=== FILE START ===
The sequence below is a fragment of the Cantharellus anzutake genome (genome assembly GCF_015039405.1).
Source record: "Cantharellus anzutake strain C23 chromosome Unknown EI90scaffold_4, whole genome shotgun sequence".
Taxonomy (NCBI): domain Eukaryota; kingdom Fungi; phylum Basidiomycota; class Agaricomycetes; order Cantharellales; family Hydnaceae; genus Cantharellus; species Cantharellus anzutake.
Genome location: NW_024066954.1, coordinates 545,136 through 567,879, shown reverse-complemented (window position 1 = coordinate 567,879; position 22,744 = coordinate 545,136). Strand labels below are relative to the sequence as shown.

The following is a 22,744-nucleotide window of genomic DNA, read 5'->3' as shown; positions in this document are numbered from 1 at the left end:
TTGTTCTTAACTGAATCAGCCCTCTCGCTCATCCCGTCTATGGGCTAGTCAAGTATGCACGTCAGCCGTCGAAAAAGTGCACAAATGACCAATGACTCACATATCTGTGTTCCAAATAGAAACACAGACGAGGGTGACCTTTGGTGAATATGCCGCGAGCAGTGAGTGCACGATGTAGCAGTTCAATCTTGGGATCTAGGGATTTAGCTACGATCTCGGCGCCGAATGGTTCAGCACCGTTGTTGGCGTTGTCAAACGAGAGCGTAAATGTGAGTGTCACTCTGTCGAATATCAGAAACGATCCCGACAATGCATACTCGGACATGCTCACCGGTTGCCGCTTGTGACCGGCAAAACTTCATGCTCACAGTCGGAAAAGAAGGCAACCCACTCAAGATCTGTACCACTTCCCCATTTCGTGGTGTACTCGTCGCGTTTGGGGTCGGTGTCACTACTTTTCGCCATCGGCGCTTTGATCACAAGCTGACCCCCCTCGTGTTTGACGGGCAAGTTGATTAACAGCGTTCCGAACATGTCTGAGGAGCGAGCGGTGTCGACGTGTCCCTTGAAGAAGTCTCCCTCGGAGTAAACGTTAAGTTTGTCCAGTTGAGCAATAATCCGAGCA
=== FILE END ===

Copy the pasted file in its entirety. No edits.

The sequence below is a fragment of the Cantharellus anzutake genome (genome assembly GCF_015039405.1).
Source record: "Cantharellus anzutake strain C23 chromosome Unknown EI90scaffold_4, whole genome shotgun sequence".
Taxonomy (NCBI): domain Eukaryota; kingdom Fungi; phylum Basidiomycota; class Agaricomycetes; order Cantharellales; family Hydnaceae; genus Cantharellus; species Cantharellus anzutake.
Genome location: NW_024066954.1, coordinates 545,136 through 567,879, shown reverse-complemented (window position 1 = coordinate 567,879; position 22,744 = coordinate 545,136). Strand labels below are relative to the sequence as shown.

The following is a 22,744-nucleotide window of genomic DNA, read 5'->3' as shown; positions in this document are numbered from 1 at the left end:
TTGTTCTTAACTGAATCAGCCCTCTCGCTCATCCCGTCTATGGGCTAGTCAAGTATGCACGTCAGCCGTCGAAAAAGTGCACAAATGACCAATGACTCACATATCTGTGTTCCAAATAGAAACACAGACGAGGGTGACCTTTGGTGAATATGCCGCGAGCAGTGAGTGCACGATGTAGCAGTTCAATCTTGGGATCTAGGGATTTAGCTACGATCTCGGCGCCGAATGGTTCAGCACCGTTGTTGGCGTTGTCAAACGAGAGCGTAAATGTGAGTGTCACTCTGTCGAATATCAGAAACGATCCCGACAATGCATACTCGGACATGCTCACCGGTTGCCGCTTGTGACCGGCAAAACTTCATGCTCACAGTCGGAAAAGAAGGCAACCCACTCAAGATCTGTACCACTTCCCCATTTCGTGGTGTACTCGTCGCGTTTGGGGTCGGTGTCACTACTTTTCGCCATCGGCGCTTTGATCACAAGCTGACCCCCCTCGTGTTTGACGGGCAAGTTGATTAACAGCGTTCCGAACATGTCTGAGGAGCGAGCGGTGTCGACGTGTCCCTTGAAGAAGTCTCCCTCGGAGTAAACGTTAAGTTTGTCCAGTTGAGCAATAATCCGAGCA